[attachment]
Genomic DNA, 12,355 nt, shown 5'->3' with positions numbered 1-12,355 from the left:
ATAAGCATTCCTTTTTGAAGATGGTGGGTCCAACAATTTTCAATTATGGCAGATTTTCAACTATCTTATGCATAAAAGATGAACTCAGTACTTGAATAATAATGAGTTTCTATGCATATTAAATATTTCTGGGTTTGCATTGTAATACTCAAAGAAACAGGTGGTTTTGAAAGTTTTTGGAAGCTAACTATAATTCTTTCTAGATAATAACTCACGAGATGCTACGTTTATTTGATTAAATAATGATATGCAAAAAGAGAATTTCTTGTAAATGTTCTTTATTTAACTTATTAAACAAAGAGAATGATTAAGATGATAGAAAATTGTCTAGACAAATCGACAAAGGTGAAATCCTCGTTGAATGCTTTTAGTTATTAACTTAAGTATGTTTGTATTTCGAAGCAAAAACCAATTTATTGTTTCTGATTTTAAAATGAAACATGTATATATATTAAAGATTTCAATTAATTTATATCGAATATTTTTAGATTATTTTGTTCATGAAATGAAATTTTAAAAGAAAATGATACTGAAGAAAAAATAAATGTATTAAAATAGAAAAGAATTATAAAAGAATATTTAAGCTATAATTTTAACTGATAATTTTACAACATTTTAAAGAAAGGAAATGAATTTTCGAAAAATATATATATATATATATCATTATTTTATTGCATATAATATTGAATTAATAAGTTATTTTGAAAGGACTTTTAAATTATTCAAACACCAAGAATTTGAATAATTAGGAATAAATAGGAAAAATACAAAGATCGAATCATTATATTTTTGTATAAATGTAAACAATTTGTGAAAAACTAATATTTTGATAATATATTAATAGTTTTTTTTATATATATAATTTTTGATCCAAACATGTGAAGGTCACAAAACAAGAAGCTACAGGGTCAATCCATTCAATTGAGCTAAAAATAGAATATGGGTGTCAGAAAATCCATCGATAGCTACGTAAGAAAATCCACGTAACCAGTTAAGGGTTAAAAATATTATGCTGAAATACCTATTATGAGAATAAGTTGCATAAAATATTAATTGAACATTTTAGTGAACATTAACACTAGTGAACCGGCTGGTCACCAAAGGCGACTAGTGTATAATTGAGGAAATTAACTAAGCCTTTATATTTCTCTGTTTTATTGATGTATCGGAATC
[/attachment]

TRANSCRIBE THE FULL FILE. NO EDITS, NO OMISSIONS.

Genomic DNA, 12,355 nt, shown 5'->3' with positions numbered 1-12,355 from the left:
ATAAGCATTCCTTTTTGAAGATGGTGGGTCCAACAATTTTCAATTATGGCAGATTTTCAACTATCTTATGCATAAAAGATGAACTCAGTACTTGAATAATAATGAGTTTCTATGCATATTAAATATTTCTGGGTTTGCATTGTAATACTCAAAGAAACAGGTGGTTTTGAAAGTTTTTGGAAGCTAACTATAATTCTTTCTAGATAATAACTCACGAGATGCTACGTTTATTTGATTAAATAATGATATGCAAAAAGAGAATTTCTTGTAAATGTTCTTTATTTAACTTATTAAACAAAGAGAATGATTAAGATGATAGAAAATTGTCTAGACAAATCGACAAAGGTGAAATCCTCGTTGAATGCTTTTAGTTATTAACTTAAGTATGTTTGTATTTCGAAGCAAAAACCAATTTATTGTTTCTGATTTTAAAATGAAACATGTATATATATTAAAGATTTCAATTAATTTATATCGAATATTTTTAGATTATTTTGTTCATGAAATGAAATTTTAAAAGAAAATGATACTGAAGAAAAAATAAATGTATTAAAATAGAAAAGAATTATAAAAGAATATTTAAGCTATAATTTTAACTGATAATTTTACAACATTTTAAAGAAAGGAAATGAATTTTCGAAAAATATATATATATATATATCATTATTTTATTGCATATAATATTGAATTAATAAGTTATTTTGAAAGGACTTTTAAATTATTCAAACACCAAGAATTTGAATAATTAGGAATAAATAGGAAAAATACAAAGATCGAATCATTATATTTTTGTATAAATGTAAACAATTTGTGAAAAACTAATATTTTGATAATATATTAATAGTTTTTTTTATATATATAATTTTTGATCCAAACATGTGAAGGTCACAAAACAAGAAGCTACAGGGTCAATCCATTCAATTGAGCTAAAAATAGAATATGGGTGTCAGAAAATCCATCGATAGCTACGTAAGAAAATCCACGTAACCAGTTAAGGGTTAAAAATATTATGCTGAAATACCTATTATGAGAATAAGTTGCATAAAATATTAATTGAACATTTTAGTGAACATTAACACTAGTGAACCGGCTGGTCACCAAAGGCGACTAGTGTATAATTGAGGAAATTAACTAAGCCTTTATATTTCTCTGTTTTATTGATGTATCGGAATC